Katharine Hepburn, the subject of a two-week retrospective beginning today at the American Film Institute Silver Theatre, began to impress and puzzle the moviegoing world in 1932, when she made her film debut in “A Bill of Divorcement,” inheriting the role played on Broadway by Katharine Cornell.
David O. Selznick, who recruited the 25-year-old Miss Hepburn when he was supervising production at RKO in 1932, evoked the initial surrender in one of his famous memos. “We needed new stars at RKO,” he recounted. “The world knows that startling Hepburn face now, but when she first appeared on the lot there was consternation. ‘Ye gods, that horse face!’ they cried. When the first rushes were shown, the gloom around the studio was so heavy you could cut it with a knife. Not until the preview was the staff convinced we had a great screen personality.”
Hollywood was sufficiently bedazzled to vote Miss Hepburn an early Academy Award as best actress in 1933 for “Morning Glory,” in which she played a self-infatuated ingenue named Eve Lovelace, eager to be all things to all people in pursuit of a theater career. The actress acknowledged that this bundle of incandescent affectations was influenced to a considerable extent by the stage presence of Ruth Gordon, who was destined to become a friend and invaluable collaborator. Miss Gordon and husband Garson Kanin wrote two of the best co-starring vehicles for Miss Hepburn and Spencer Tracy, “Adam’s Rib” and “Pat and Mike.”
Mr. Kanin also favored posterity with an anecdote about the first meeting of Miss Hepburn and Mr. Tracy at MGM, before they co-starred in “Woman of the Year.” In the memoir “Tracy and Hepburn,” the original Kanin account begins, “She looked Spencer over, tip to toe, as though she were considering buying him. Then she smiled her friendliest smile and said, ‘You’re rather short, aren’t you?’”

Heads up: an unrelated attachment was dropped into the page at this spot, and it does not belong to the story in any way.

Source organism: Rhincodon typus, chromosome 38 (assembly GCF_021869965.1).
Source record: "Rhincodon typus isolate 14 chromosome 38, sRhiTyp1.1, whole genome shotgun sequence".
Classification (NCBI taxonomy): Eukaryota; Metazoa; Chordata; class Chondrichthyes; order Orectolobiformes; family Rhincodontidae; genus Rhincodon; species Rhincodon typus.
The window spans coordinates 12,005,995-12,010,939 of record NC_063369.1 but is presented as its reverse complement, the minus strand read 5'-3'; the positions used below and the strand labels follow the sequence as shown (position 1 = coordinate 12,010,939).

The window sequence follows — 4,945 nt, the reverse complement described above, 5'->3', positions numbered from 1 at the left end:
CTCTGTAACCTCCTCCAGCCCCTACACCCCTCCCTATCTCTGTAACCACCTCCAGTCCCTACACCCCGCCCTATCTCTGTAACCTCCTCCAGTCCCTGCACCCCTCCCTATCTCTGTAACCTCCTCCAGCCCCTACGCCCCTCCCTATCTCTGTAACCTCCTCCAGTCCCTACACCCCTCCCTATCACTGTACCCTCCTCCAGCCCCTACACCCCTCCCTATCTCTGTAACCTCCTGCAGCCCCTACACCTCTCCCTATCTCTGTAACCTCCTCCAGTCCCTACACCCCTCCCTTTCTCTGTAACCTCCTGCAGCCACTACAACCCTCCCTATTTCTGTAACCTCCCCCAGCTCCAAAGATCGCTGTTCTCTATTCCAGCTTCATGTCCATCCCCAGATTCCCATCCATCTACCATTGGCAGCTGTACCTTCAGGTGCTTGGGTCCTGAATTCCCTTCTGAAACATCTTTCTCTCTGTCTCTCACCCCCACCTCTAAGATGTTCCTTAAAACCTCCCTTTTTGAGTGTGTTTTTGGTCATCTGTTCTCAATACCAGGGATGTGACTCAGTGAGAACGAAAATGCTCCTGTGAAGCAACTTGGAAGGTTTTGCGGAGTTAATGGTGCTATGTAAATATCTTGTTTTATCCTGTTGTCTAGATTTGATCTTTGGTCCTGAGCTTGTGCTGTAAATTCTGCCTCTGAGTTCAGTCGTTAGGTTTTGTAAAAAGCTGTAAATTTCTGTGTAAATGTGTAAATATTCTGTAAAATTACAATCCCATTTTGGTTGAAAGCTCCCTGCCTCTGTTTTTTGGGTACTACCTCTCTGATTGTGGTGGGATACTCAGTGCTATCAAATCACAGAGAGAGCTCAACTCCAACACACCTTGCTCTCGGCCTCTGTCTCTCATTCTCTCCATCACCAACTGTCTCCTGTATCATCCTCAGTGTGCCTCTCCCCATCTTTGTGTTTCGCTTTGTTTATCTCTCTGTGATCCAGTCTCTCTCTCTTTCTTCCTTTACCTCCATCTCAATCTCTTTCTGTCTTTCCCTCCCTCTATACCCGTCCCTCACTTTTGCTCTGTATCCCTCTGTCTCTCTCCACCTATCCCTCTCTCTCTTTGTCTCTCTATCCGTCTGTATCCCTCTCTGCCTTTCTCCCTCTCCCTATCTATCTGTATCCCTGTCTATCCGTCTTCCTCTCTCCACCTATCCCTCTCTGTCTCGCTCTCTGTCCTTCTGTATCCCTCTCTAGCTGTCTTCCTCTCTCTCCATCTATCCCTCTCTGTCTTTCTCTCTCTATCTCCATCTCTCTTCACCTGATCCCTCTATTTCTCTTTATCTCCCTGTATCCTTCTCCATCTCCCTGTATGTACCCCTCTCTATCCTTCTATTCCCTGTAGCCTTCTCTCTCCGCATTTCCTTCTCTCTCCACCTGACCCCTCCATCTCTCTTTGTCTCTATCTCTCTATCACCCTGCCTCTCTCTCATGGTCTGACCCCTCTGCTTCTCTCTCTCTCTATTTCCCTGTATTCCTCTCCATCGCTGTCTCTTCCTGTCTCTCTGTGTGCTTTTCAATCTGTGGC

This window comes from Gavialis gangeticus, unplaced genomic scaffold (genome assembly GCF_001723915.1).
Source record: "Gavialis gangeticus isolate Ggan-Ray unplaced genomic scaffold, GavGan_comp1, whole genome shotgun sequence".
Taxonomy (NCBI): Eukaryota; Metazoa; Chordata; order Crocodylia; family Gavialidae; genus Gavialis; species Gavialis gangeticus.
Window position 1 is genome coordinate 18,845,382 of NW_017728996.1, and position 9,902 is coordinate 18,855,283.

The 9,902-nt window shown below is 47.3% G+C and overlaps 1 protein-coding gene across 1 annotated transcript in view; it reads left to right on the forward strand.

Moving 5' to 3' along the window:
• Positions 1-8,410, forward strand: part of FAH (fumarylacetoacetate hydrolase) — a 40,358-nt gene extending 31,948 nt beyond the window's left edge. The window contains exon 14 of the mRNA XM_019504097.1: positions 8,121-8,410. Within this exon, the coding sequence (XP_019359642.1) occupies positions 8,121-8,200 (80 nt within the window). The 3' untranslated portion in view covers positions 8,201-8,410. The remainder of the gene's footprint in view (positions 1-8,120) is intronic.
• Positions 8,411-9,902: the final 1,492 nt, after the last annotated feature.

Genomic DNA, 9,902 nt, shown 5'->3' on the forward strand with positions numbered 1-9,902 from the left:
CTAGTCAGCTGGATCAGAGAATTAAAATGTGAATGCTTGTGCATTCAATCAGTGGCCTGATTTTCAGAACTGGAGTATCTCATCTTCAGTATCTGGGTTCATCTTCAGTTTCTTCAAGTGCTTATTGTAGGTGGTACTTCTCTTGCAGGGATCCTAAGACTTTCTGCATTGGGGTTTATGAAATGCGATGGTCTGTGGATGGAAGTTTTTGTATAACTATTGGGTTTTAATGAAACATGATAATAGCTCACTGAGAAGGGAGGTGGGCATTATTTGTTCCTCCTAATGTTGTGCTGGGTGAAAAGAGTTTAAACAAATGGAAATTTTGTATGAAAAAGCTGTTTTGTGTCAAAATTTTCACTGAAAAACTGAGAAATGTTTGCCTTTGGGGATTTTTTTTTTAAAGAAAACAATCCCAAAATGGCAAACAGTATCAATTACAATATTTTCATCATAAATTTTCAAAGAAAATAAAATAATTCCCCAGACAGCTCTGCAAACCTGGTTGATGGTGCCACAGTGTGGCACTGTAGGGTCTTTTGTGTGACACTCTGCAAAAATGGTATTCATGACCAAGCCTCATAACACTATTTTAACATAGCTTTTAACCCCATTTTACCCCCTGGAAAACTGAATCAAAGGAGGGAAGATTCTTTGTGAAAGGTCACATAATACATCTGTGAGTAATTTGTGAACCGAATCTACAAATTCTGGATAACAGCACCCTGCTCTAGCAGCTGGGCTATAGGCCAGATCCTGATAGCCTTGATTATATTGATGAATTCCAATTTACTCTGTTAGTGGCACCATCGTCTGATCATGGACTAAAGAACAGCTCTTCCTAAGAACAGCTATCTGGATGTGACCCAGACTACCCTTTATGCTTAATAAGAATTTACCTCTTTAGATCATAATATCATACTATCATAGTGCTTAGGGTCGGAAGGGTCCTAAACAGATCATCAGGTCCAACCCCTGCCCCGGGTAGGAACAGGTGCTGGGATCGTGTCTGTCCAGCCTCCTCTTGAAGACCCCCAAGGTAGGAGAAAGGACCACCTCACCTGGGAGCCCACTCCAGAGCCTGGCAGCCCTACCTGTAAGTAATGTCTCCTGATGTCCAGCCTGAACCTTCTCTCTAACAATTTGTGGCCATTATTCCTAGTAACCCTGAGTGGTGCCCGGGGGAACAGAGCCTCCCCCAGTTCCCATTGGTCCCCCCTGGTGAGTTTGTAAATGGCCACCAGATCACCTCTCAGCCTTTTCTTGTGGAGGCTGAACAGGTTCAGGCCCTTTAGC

The rejoinder came not from the shortish Mr. Tracy, but from a third party, the film’s producer, Joseph L. Mankiewicz: “Don’t worry, honey. He’ll cut you down to size.”
There’s no denying that Miss Hepburn paved the way for a cinematic comeuppance. “Woman of the Year” seems to have been reformulated so that the arrogance of her character would be punished in no uncertain terms. In fact, the punishment is so laborious and implausible — a slapstick demonstration of incompetence in the kitchen — that it almost ruins a wonderful movie.
It wasn’t the first time Miss Hepburn paid an outrageous price for make-believe snobbery. Indeed, the domestic purgatory reserved for “Woman of the Year” has never made much sense to me because it already had been demonstrated — in “Little Women,” “Alice Adams,” “Stage Door,” “Holiday,” “The Philadelphia Story” and even “Bringing Up Baby” — that she could appear perfectly housebroken without being compelled to fumble over a hot stove.
The AFI series has 15 titles, including a pair of special cases from the early 1970s: Edward Albee’s “A Delicate Balance,” filmed as part of the American Film Theatre subscription series, and “Love Among the Ruins,” a TV movie that united an elderly Katharine Hepburn and Laurence Olivier under George Cukor’s direction.
Also scheduled: three showings of “The African Queen” and “Bringing Up Baby,” the greatest middle-aged love story ever filmed and one of the greatest screwball comedies, respectively.
With its three auditoriums, the AFI Silver enjoys enviable flexibility. The deaths of Gregory Peck and Katharine Hepburn each resulted in prompt retrospectives that might have been difficult to arrange for a single auditorium at the Kennedy Center. There’s a lot to be said for a repertory format that can keep several programs running simultaneously and still respond to the unexpected.